Interesting things have been happening in the beautiful but old-fashioned world of fine china. Take Royal Crown Derby, one of the oldest and most venerable English pottery companies. Realising that grand dinner services and hand-painted objets were no longer on most of its customers’ hot lists, it has for some years been working with artists to create individual pieces that make us look at china with new eyes.
But Royal Crown Derby didn’t choose to work with artists merely so that they could add a bit of arty kudos to the products – it wanted the artists, as Hugh Gibson, who headed a buy-out of the company in 2000, puts it, “to get to know the nature of our business, both technically, aesthetically and through their personal relationship with the workforce. From that process,” he believed, would “emerge products of real worth.” Ken Eastman (already well known for his hand-built and decorated ceramic vessels) and Peter Ting are just two of several artists it has recently worked with: Ting was asked to design a range of tableware, Eastman a collection of vases.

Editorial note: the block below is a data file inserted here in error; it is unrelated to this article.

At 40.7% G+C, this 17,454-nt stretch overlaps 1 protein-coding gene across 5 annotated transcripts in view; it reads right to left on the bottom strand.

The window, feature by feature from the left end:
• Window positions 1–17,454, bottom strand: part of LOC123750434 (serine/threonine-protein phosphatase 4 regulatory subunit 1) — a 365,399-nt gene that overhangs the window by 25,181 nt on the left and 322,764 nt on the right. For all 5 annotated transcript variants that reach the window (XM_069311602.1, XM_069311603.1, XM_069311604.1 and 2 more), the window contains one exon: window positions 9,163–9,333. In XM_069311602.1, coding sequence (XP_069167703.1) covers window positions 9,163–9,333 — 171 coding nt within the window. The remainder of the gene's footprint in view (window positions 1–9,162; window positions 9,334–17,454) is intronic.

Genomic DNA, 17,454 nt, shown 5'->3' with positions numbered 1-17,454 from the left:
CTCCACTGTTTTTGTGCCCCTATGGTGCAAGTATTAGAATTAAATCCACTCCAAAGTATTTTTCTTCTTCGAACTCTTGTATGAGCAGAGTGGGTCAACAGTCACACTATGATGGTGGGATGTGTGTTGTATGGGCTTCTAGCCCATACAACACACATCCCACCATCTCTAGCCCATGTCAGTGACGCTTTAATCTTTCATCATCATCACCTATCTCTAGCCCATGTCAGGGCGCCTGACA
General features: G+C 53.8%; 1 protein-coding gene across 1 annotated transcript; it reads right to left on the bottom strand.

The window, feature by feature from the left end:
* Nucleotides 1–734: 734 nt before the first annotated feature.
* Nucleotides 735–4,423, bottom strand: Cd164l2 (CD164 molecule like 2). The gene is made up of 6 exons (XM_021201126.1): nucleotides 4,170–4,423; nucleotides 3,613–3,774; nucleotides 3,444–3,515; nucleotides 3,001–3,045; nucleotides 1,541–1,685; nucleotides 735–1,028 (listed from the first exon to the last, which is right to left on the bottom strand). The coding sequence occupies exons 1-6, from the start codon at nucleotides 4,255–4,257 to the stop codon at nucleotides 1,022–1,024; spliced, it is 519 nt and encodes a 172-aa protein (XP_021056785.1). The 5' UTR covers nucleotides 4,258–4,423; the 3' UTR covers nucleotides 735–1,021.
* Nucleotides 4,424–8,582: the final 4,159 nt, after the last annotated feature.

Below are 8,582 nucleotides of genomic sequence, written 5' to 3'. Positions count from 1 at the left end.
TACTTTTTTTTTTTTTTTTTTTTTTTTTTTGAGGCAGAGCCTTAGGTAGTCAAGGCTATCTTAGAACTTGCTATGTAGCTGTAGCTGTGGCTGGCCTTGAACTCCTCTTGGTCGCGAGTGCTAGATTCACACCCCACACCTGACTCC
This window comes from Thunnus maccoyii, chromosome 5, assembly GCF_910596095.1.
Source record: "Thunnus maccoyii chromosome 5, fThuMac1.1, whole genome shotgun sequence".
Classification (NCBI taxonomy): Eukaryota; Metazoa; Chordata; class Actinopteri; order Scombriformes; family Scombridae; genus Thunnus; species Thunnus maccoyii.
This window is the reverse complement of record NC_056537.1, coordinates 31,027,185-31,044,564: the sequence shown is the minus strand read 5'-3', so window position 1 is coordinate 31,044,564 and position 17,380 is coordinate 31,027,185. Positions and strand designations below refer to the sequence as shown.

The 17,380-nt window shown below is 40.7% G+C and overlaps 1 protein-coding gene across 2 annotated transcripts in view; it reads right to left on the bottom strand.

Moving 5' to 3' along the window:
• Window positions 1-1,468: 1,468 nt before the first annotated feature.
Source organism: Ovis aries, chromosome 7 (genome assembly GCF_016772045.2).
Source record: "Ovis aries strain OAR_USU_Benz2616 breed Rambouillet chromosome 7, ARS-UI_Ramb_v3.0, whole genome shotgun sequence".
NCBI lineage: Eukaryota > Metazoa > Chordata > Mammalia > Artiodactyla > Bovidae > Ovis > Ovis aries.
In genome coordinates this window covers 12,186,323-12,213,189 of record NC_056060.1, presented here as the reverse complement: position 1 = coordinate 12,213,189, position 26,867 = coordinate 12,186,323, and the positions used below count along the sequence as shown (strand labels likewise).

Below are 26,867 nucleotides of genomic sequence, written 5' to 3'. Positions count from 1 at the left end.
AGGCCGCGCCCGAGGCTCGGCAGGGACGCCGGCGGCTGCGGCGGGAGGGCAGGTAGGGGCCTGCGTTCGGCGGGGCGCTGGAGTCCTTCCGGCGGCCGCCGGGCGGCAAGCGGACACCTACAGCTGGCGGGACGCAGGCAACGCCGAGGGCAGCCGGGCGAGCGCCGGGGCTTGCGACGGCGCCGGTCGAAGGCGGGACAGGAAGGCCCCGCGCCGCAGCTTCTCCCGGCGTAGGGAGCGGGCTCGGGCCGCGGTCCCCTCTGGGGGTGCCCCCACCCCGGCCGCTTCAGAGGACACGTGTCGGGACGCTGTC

Eastman has come up with entirely new shapes and forms but has clearly drawn on the archive for decorative inspiration, reworking the rich patterns so that when you look at his vases they seem both utterly new, fresh and contemporary and yet in some curious way deeply familiar – a beguiling combination. They come in a whole range of patterns, and the V&A not only sells them in its shop but also has them in its permanent collection. Prices range from £75 for a small blue-and-white vase and go up to £995 for the larger of the wonderful Imari-influenced ones (first picture). They’re primarily beautiful objects but, of course, can be used as vases. Any would make a wonderful present.
As for Ting, he too was inspired by the traditional Imari but has given it a very modern take. He has deployed it on an eminently usable dinner service called Hachi (second and third pictures). Small plates are £48, large ones £78. They are striking, interesting and would grace any table. What I like best is that the Imari influence is strong but it is used quite randomly, so that although the plates all work together they are not identical. Very de nos jours, that.